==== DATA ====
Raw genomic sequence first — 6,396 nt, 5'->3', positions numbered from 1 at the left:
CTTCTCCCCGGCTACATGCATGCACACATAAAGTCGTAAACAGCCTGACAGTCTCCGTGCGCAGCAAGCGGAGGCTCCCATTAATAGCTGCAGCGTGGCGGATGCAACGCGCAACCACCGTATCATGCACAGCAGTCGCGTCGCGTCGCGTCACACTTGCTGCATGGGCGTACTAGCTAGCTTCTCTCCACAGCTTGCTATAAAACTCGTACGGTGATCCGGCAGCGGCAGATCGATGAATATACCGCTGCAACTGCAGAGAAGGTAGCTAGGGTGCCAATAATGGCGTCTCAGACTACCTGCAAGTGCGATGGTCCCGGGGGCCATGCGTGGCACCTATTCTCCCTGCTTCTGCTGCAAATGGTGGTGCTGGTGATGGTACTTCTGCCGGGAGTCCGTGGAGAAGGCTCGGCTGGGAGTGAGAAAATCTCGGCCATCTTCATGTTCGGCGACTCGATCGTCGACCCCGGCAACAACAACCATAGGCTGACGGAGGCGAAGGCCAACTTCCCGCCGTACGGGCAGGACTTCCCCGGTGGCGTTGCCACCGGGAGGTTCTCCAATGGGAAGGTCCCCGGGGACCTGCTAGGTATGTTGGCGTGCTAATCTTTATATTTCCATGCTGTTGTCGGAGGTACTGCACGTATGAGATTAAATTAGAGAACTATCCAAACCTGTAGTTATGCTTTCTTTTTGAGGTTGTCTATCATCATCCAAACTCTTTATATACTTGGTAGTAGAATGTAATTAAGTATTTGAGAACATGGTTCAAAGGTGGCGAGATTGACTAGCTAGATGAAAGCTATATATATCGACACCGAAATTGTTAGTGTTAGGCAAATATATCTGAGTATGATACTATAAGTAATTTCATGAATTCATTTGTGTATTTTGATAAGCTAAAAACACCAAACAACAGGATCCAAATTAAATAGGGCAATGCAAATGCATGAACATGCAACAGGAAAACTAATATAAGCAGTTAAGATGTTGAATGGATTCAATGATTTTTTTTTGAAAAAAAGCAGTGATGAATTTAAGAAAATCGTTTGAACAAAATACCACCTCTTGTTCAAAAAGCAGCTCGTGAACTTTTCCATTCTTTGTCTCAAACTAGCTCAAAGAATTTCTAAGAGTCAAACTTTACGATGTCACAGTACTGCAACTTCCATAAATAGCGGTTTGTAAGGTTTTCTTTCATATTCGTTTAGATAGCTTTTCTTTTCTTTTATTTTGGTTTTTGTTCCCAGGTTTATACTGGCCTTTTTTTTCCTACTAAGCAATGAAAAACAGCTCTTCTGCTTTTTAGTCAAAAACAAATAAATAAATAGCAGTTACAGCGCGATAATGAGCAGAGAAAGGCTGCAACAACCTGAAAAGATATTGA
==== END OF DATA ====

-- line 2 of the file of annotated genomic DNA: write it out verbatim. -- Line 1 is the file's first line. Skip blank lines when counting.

CTTCTCCCCGGCTACATGCATGCACACATAAAGTCGTAAACAGCCTGACAGTCTCCGTGCGCAGCAAGCGGAGGCTCCCATTAATAGCTGCAGCGTGGCGGATGCAACGCGCAACCACCGTATCATGCACAGCAGTCGCGTCGCGTCGCGTCACACTTGCTGCATGGGCGTACTAGCTAGCTTCTCTCCACAGCTTGCTATAAAACTCGTACGGTGATCCGGCAGCGGCAGATCGATGAATATACCGCTGCAACTGCAGAGAAGGTAGCTAGGGTGCCAATAATGGCGTCTCAGACTACCTGCAAGTGCGATGGTCCCGGGGGCCATGCGTGGCACCTATTCTCCCTGCTTCTGCTGCAAATGGTGGTGCTGGTGATGGTACTTCTGCCGGGAGTCCGTGGAGAAGGCTCGGCTGGGAGTGAGAAAATCTCGGCCATCTTCATGTTCGGCGACTCGATCGTCGACCCCGGCAACAACAACCATAGGCTGACGGAGGCGAAGGCCAACTTCCCGCCGTACGGGCAGGACTTCCCCGGTGGCGTTGCCACCGGGAGGTTCTCCAATGGGAAGGTCCCCGGGGACCTGCTAGGTATGTTGGCGTGCTAATCTTTATATTTCCATGCTGTTGTCGGAGGTACTGCACGTATGAGATTAAATTAGAGAACTATCCAAACCTGTAGTTATGCTTTCTTTTTGAGGTTGTCTATCATCATCCAAACTCTTTATATACTTGGTAGTAGAATGTAATTAAGTATTTGAGAACATGGTTCAAAGGTGGCGAGATTGACTAGCTAGATGAAAGCTATATATATCGACACCGAAATTGTTAGTGTTAGGCAAATATATCTGAGTATGATACTATAAGTAATTTCATGAATTCATTTGTGTATTTTGATAAGCTAAAAACACCAAACAACAGGATCCAAATTAAATAGGGCAATGCAAATGCATGAACATGCAACAGGAAAACTAATATAAGCAGTTAAGATGTTGAATGGATTCAATGATTTTTTTTTGAAAAAAAGCAGTGATGAATTTAAGAAAATCGTTTGAACAAAATACCACCTCTTGTTCAAAAAGCAGCTCGTGAACTTTTCCATTCTTTGTCTCAAACTAGCTCAAAGAATTTCTAAGAGTCAAACTTTACGATGTCACAGTACTGCAACTTCCATAAATAGCGGTTTGTAAGGTTTTCTTTCATATTCGTTTAGATAGCTTTTCTTTTCTTTTATTTTGGTTTTTGTTCCCAGGTTTATACTGGCCTTTTTTTTCCTACTAAGCAATGAAAAACAGCTCTTCTGCTTTTTAGTCAAAAACAAATAAATAAATAGCAGTTACAGCGCGATAATGAGCAGAGAAAGGCTGCAACAACCTGAAAAGATATTGA